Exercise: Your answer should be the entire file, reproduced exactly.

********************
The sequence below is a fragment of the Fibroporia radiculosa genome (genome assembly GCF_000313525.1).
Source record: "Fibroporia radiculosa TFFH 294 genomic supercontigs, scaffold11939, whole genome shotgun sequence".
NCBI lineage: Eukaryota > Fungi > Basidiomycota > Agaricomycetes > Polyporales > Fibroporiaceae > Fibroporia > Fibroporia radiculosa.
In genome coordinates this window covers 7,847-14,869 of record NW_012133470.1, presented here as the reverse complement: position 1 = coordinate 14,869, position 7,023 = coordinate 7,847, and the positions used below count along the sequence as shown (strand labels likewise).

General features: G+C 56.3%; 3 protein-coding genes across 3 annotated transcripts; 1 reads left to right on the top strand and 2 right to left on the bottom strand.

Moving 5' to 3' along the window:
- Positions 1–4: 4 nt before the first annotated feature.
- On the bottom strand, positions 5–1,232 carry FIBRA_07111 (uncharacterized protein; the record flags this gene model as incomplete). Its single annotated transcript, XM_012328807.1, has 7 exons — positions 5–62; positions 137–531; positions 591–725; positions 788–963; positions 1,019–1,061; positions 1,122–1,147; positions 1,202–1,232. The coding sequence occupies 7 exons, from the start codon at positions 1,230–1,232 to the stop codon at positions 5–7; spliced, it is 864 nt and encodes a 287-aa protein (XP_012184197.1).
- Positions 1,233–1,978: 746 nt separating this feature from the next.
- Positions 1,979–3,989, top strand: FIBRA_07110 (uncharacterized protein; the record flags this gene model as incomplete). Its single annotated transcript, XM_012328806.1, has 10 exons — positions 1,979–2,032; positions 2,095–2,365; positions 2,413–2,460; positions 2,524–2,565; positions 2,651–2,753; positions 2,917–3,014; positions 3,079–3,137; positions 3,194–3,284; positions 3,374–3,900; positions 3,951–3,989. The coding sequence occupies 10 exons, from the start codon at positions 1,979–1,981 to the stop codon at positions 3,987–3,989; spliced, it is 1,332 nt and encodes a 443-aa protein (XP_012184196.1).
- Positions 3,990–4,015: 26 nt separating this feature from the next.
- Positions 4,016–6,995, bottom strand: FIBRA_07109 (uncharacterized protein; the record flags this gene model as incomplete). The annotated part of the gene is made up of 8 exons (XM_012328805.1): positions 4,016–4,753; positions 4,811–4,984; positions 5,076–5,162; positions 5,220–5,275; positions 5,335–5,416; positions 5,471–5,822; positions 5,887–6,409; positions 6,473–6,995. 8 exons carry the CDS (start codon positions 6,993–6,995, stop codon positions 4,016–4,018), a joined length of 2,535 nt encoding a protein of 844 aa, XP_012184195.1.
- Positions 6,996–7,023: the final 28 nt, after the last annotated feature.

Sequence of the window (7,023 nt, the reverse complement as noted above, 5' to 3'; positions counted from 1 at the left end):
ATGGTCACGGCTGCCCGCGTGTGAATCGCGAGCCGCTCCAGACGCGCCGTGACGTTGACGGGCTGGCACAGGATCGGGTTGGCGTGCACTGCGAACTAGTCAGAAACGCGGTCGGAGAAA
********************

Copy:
The sequence below is a fragment of the Fibroporia radiculosa genome (genome assembly GCF_000313525.1).
Source record: "Fibroporia radiculosa TFFH 294 genomic supercontigs, scaffold11939, whole genome shotgun sequence".
NCBI lineage: Eukaryota > Fungi > Basidiomycota > Agaricomycetes > Polyporales > Fibroporiaceae > Fibroporia > Fibroporia radiculosa.
In genome coordinates this window covers 7,847-14,869 of record NW_012133470.1, presented here as the reverse complement: position 1 = coordinate 14,869, position 7,023 = coordinate 7,847, and the positions used below count along the sequence as shown (strand labels likewise).

General features: G+C 56.3%; 3 protein-coding genes across 3 annotated transcripts; 1 reads left to right on the top strand and 2 right to left on the bottom strand.

Moving 5' to 3' along the window:
- Positions 1–4: 4 nt before the first annotated feature.
- On the bottom strand, positions 5–1,232 carry FIBRA_07111 (uncharacterized protein; the record flags this gene model as incomplete). Its single annotated transcript, XM_012328807.1, has 7 exons — positions 5–62; positions 137–531; positions 591–725; positions 788–963; positions 1,019–1,061; positions 1,122–1,147; positions 1,202–1,232. The coding sequence occupies 7 exons, from the start codon at positions 1,230–1,232 to the stop codon at positions 5–7; spliced, it is 864 nt and encodes a 287-aa protein (XP_012184197.1).
- Positions 1,233–1,978: 746 nt separating this feature from the next.
- Positions 1,979–3,989, top strand: FIBRA_07110 (uncharacterized protein; the record flags this gene model as incomplete). Its single annotated transcript, XM_012328806.1, has 10 exons — positions 1,979–2,032; positions 2,095–2,365; positions 2,413–2,460; positions 2,524–2,565; positions 2,651–2,753; positions 2,917–3,014; positions 3,079–3,137; positions 3,194–3,284; positions 3,374–3,900; positions 3,951–3,989. The coding sequence occupies 10 exons, from the start codon at positions 1,979–1,981 to the stop codon at positions 3,987–3,989; spliced, it is 1,332 nt and encodes a 443-aa protein (XP_012184196.1).
- Positions 3,990–4,015: 26 nt separating this feature from the next.
- Positions 4,016–6,995, bottom strand: FIBRA_07109 (uncharacterized protein; the record flags this gene model as incomplete). The annotated part of the gene is made up of 8 exons (XM_012328805.1): positions 4,016–4,753; positions 4,811–4,984; positions 5,076–5,162; positions 5,220–5,275; positions 5,335–5,416; positions 5,471–5,822; positions 5,887–6,409; positions 6,473–6,995. 8 exons carry the CDS (start codon positions 6,993–6,995, stop codon positions 4,016–4,018), a joined length of 2,535 nt encoding a protein of 844 aa, XP_012184195.1.
- Positions 6,996–7,023: the final 28 nt, after the last annotated feature.

Sequence of the window (7,023 nt, the reverse complement as noted above, 5' to 3'; positions counted from 1 at the left end):
ATGGTCACGGCTGCCCGCGTGTGAATCGCGAGCCGCTCCAGACGCGCCGTGACGTTGACGGGCTGGCACAGGATCGGGTTGGCGTGCACTGCGAACTAGTCAGAAACGCGGTCGGAGAAA